But it’s customizable.  So I can’t just put ‘Joanna’ on it.  I have to figure out my catchy ninja name before I order my shirt.  Everyone on the show has a catchy ninja name, you see.  And ‘crazy mom of 4 who thinks she can do this because in her head she’s still 20, but probably will just break her neck ninja’ just doesn’t really have a nice ring to it.

So I’ve been trying to come up with something catchy, that the producers will like, that hasn’t already been taken, will describe me, and will fit on a shirt.  It’s hard!

So I turned to google.  There are several ‘ninja name’ generators that you can try.  I won’t post the links because they’re probably spam, but I braved virus infestation to give it a go.


This is perhaps on par, pronunciation-wise, with Akbar Gbaja-biamila, but probably wouldn’t fit on a shirt.  Next.


This one is actually funny.  If you know anything about me, and anything about Lorazepam, it’s actually quite appropriate.  But as I’m not being sponsored by big pharma, I think I’ll pass.

So google wasn’t helping much.  Back to square one.

Hmmm, I could go with the fact I have twins… The Twinkie Ninja?  That probably would make people think of Hostess, and not my sweet babies.  Although the babies are as sweet as Hostess Twinkies, so maybe appropriate.  The Twinja Ninja?  It’s got a nice ring to it, but can you make up a word when picking your ninja name?

Okay, well I’ve got 4 kids.  ‘The Mom Ninja’ is too boring, and has probably been used.  And really, ‘mom’ doesn’t totally describe what all I am.  My husband sometimes calls me mama bear.  The ‘Mama Bear Ninja’?  Eh, maybe a contender.  How about ‘The crazy ringleader of this chaotic circus ninja’?  That’s pretty much the same as the ‘Lorazepam master’, so we’re back to that.

So then I tried to think of words that could be more appropriate to this journey I’ve been on.  The process from becoming nothing (fitness-wise) to being a ninja.  I’d love to somehow use my motto ‘She Believed She Could So She Did’ in there, (because really, hutzpah is all I’m going on here), but how to incorporate that into one or two words?  I have to rely heavily on and for this, but here are some ideas…  ‘Just Believe Ninja’, ‘Optimistic Ninja’, ‘Hopeful Ninja’.  How about ‘The No Quit Ninja’, that’s got a ring.  The dictionary defines ‘utopian’ as: founded upon or involving idealized perfection; given to impractical or unrealistic schemes of such perfection.  That seems pretty relevant.  The ‘Utopian Ninja’?  Thesaurus-ing for faith, hopeful, belief, strive, driven…doesn’t bring up anything good.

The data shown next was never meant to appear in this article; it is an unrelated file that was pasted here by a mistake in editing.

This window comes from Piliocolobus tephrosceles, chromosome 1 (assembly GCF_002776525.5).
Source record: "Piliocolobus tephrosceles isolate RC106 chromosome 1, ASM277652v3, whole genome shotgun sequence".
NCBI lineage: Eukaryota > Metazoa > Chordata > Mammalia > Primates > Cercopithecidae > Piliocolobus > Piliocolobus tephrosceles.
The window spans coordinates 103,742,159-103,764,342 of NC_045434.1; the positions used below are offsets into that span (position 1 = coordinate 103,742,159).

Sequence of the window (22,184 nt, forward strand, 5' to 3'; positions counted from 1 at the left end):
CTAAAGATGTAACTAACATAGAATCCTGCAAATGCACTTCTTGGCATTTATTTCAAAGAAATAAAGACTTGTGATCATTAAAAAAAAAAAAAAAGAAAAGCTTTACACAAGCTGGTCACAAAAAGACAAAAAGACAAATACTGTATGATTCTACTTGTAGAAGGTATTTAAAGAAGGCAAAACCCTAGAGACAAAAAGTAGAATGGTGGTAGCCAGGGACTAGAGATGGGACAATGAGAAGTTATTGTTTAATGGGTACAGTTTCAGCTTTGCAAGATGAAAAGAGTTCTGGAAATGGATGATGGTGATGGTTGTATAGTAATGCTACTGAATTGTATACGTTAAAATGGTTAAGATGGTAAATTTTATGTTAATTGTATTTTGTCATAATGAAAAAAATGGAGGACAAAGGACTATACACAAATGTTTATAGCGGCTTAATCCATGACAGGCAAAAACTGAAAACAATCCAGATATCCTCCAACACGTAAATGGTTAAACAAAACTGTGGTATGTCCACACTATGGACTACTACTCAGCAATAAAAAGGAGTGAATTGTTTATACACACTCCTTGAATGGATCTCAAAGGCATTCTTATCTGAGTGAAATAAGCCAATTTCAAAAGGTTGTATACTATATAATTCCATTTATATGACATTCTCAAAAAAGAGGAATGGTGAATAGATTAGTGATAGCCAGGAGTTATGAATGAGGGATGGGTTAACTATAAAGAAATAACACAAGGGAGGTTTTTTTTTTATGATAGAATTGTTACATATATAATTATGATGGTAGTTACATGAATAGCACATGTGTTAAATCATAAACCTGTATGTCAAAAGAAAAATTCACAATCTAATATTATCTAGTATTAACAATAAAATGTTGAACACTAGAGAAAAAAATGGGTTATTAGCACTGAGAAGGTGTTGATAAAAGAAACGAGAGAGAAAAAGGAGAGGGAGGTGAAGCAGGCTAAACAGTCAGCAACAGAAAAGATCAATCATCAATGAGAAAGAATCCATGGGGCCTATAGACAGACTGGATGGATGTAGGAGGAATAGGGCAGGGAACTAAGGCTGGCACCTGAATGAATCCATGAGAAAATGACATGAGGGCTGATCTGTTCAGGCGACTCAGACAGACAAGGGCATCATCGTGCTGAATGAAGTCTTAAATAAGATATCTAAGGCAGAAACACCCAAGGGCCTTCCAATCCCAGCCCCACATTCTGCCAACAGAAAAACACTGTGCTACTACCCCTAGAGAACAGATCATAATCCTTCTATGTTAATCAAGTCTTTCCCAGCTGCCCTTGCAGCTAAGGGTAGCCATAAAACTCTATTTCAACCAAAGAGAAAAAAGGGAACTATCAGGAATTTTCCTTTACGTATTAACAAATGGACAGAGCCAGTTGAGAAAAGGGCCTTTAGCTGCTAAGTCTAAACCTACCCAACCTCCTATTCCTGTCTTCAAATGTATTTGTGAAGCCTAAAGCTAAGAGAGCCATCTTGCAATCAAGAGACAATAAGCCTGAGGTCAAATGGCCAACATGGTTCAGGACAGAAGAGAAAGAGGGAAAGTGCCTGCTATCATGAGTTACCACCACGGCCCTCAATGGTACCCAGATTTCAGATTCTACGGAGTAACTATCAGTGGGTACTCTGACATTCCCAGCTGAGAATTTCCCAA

Then I used the thesaurus for ‘crazy‘.  Now we’re getting somewhere.  A whole lot of super applicable words came up.

How about ‘The mid-life crisis ninja’?  Or ‘The Webster Ninja’ because I’m redefining what a typical ninja looks like?  See what I did there?  But that sounds a little presumptuous.

‘Night shift ninja’?  Because I…work night shift.

So you can see I’m not having much luck.  So I’m coming to you!  What’s your suggestions??  Name that ninja!

Letting Loose

I took some great advice from Sarah and ditched the exercise routine for the morning and just took the family to the park.  My instructions were to channel my inner child, but I’m pretty sure I wasn’t the kid doing the crazy climbing on all the equipment.  I think I was a ‘stick to the swings’ type kid.  I may have done the merry-go-round when I was feeing especially crazy.  So instead, I tried to think outside the box, and channel my inner ninja.

Because it’s over 100 degrees 95% of the daylight hours here, we had to go first thing in the morning.  We took some yummy overnight mason jar oatmeal’s for breakfast and just made a picnic out of it.


My MIL was in town, so she pulled the babies around in the wagon while my husband took pictures of me being crazy.  The 2 bigger kids just tried to keep up with me.  Okay, not really.  They could smoke me on any obstacle, but if I was only having to lift 30 pounds of bodyweight, I’d probably look stronger too.  At least that’s what I tell myself.

So I practiced swinging…IMG_8406

And climbing…

And holding on for dear life…


And anything I could think of to strengthen my arms…


Anything I can do, she can do better…


And I practiced balance…


And heights…


It was a really fun family morning.  And then we got stung by bees and went home.


And Then There Was That Time I Decided to Be a Gymnast


My oldest daughter, who is 5, is in gymnastics.  As I was when I was 5 a loooong time ago.  She’s been doing it for 6 months, which is probably longer than I was in it.  I distinctly, to this day, remember jumping in the middle of a huge trampoline and hearing the other little girls in the class making fun of me.  About what, I don’t remember.  But it hurt my feelings so much I told my mom I didn’t want to do gymnastics anymore, and that was the end of that.  In retrospect, had I had a little more fortitude, told those girls to shove it, and stuck with gymnastics, maybe I’d already be a ninja warrior.  Ah well, hindsight is always 20/20.